Running a stately home is a lot of work – you only have to watch shows like Downton Abbey to see why. (note: I have never watched Downton Abbey.) Organisations like The National Trust spend millions every year to keep their properties going. Not all houses are lucky enough to have someone maintain them and some have fallen into disrepair or been demolished.
With this in mind, artist Kate Lycett has painted a series of pieces called the Lost Houses of the South Pennines, which has gone on display in Halifax’s Bankfield Museum. All of the paintings are of houses and stately homes in Yorkshire which are no longer standing, such as Manor Heath in Halifax (now Manor Heath Park) or Horton Hall near Bradford.
What makes Kate’s paintings stand out is her attention to detail. All of the paintings show the houses as if they were still in their heydays – lights on, and with an almost ethereal glow, giving them life again. Gold leaf has been woven in to good effect.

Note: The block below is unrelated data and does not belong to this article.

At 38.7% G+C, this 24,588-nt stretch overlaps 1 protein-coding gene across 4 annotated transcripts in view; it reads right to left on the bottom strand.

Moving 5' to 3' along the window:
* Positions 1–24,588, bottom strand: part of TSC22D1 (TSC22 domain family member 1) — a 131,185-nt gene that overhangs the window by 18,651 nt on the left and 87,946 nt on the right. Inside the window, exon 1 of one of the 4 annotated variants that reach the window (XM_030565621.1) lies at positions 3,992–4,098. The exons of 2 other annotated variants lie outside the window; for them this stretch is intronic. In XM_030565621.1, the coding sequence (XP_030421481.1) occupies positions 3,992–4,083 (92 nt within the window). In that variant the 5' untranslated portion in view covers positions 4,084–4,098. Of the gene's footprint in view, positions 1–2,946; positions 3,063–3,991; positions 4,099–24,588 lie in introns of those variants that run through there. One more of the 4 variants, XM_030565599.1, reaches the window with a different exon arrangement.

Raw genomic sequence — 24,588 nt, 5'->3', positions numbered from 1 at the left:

Alongside each piece is a description of the house – who built it, what it was used for, and its ultimate fate. Photographs are also provided, as are Kate’s scrapbooks that she used during her research. Ironically for an exhibition at a Calderdale Council venue, many of those houses were demolished by its predecessor organisations. Dry rot seemed to be a major problem in several properties but I think money (or the lack thereof) has been the major factor in most of the houses’ demise.
We’ve visited twice – Christine and I were lucky to be invited to the opening night by a mutual friend of the artist, but we also popped in with my parents at the weekend. It looks like it’s been pleasingly popular.
All of the paintings are for sale by sealed auction bid, but you can also purchase limited numbered edition prints that are signed by the artist. These include the gold leaf that the originals have. The exhibition runs until early April, and is free to visit.